There Are Fish in There?

“Where are you going with those fishing rods?”

Yes. I’m actually going fishing. And yes, I’m going in the Hillsborough River. And yes, I do catch stuff there. Big stuff.

The water is clean. It holds fish. It is a beautiful place to drop a line. Night fishing is usually the best, as snook and tarpon look for a late night meal. The city is silent and the lights from downtown Tampa illuminate the water. It’s a great way to unwind after a long day of classes.

This time of year, medium or medium-heavy action rods in the six to seven foot range can handle most fish. There are plenty of sailcats in the water for those who fish with baits like squid and shrimp.

For the lure fishermen, MirrOlures, especially the 52M series, catch fish when retrieved slowly and just under the surface. Pull the lure with the current and near structure. Be careful not to let it fall too deep, as the oyster shells on the bottom will cost you the lure.

The area near the Kennedy Blvd. bridge is a great spot during a moving tide. The eddies around the bridge pilings attract baitfish which attract bigger gamefish. I have caught snook up to 28 inches and tarpon in excess of 50 pounds. Ladyfish and sailcats also abound in this area.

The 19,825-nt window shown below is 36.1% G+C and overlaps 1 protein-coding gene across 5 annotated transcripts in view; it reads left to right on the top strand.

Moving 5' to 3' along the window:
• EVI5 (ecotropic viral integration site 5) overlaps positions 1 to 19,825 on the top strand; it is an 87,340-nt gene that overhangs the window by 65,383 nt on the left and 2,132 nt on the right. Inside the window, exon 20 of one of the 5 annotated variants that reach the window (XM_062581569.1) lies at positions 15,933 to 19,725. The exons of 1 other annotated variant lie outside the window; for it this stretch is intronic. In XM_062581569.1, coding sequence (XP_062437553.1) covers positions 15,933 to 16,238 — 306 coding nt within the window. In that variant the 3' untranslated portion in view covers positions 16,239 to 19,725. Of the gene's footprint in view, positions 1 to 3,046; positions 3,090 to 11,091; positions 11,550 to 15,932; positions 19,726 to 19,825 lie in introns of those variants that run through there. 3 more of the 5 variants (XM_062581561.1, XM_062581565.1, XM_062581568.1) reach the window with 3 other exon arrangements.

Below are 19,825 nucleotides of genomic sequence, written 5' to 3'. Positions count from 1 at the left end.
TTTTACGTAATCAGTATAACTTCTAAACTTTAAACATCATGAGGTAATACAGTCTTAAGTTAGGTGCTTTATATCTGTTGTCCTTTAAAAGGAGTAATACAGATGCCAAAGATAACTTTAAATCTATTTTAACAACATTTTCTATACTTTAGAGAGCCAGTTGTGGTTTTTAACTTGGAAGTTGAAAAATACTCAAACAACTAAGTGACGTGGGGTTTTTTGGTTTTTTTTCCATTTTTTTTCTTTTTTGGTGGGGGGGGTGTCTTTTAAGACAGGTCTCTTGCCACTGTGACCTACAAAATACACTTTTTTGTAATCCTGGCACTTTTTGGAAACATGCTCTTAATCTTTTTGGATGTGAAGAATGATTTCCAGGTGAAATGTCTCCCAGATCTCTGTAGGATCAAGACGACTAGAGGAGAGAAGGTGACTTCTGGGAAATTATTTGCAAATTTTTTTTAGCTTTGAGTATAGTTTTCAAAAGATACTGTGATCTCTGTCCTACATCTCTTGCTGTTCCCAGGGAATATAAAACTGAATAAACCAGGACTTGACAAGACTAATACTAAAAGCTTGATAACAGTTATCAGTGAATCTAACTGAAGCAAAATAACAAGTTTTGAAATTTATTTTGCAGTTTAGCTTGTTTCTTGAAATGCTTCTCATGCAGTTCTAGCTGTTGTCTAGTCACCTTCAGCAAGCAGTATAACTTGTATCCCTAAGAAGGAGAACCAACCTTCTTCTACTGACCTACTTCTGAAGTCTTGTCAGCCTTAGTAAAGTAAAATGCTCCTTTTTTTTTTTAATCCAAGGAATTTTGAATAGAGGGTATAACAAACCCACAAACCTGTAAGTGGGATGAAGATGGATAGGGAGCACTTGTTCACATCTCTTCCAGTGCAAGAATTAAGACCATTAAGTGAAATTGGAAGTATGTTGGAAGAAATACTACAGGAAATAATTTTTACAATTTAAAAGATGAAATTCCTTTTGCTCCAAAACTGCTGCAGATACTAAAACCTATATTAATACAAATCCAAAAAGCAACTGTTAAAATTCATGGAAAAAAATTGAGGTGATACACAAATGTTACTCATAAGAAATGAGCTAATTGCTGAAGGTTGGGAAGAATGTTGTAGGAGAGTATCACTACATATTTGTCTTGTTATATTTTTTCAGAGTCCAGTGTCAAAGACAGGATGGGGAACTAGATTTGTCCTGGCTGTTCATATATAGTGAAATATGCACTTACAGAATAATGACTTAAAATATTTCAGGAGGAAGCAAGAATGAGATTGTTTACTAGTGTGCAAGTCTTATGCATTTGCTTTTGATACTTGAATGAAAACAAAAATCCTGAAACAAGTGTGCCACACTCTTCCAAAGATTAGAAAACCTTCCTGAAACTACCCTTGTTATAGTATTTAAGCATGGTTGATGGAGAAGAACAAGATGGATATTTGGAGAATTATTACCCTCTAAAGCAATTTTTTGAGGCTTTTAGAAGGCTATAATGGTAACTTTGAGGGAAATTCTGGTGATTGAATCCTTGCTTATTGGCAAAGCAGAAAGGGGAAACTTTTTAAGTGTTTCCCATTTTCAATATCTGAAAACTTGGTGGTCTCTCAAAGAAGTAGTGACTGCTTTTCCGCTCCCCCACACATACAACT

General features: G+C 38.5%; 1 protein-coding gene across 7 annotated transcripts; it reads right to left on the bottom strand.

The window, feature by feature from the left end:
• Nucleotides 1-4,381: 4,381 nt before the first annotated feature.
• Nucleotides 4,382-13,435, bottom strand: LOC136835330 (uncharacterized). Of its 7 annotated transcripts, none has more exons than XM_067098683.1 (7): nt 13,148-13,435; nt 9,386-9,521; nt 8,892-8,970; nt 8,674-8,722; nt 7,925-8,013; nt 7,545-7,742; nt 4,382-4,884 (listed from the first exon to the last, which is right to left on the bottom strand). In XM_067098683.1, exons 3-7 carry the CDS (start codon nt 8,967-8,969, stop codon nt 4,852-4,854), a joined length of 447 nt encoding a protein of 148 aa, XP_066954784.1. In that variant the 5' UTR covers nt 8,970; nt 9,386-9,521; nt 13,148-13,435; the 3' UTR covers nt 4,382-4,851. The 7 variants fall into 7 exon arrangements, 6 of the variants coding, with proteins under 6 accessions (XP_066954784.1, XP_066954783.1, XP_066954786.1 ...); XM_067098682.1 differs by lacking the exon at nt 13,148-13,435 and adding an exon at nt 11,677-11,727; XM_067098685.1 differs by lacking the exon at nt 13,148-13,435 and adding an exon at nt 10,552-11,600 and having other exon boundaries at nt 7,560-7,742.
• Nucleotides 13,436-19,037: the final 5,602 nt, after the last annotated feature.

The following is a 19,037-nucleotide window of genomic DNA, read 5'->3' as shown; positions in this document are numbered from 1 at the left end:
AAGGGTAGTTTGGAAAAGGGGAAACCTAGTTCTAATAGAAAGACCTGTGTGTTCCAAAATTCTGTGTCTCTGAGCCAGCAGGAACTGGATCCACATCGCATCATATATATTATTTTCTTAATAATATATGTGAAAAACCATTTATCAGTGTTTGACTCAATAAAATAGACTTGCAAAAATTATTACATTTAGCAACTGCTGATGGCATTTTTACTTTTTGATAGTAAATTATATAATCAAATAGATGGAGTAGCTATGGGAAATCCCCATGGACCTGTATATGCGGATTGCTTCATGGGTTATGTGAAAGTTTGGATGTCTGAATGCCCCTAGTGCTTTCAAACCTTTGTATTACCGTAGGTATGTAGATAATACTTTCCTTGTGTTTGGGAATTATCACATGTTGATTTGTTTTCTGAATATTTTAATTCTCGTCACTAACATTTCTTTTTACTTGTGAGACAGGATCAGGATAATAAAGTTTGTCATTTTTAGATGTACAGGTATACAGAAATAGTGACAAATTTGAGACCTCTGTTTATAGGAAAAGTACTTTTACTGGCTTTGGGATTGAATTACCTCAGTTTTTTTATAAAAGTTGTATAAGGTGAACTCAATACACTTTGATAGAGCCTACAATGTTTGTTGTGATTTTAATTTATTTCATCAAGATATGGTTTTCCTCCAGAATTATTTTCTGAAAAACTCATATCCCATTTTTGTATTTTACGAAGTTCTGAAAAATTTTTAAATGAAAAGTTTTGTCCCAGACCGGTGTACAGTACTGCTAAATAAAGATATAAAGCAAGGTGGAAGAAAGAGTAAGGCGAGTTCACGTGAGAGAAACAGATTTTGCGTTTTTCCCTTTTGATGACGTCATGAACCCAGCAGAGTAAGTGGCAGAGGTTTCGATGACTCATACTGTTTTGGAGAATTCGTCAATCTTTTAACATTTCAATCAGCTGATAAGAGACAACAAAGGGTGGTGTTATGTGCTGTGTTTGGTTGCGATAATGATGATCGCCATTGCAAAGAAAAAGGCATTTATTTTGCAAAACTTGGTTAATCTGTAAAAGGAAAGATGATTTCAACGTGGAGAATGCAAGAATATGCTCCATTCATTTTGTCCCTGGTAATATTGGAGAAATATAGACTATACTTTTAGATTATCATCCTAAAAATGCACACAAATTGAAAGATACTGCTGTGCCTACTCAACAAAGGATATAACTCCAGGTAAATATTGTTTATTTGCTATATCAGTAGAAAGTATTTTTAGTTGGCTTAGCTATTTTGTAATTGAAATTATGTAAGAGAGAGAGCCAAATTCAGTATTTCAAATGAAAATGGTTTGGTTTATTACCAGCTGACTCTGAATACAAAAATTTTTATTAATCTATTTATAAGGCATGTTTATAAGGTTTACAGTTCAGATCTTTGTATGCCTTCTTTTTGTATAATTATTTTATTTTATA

If you’re looking for sailcats and snook, fish near the Boathouse docks. A few tarpon can be caught around this area, but they are fairly rare.

Make sure you have a license. This is Florida saltwater and a license is required. They can be purchased at and are good for one year from the date of purchase.

If you catch a fish, it is best to release it. Tarpon require special permits to keep, and snook have tricky season regulations. Visit to learn about Florida fishing regulations.

UT is blessed with a winter haven for big fish. The Hillsborough River has abundant fish year-round, and you can expect to see me out there many nights.

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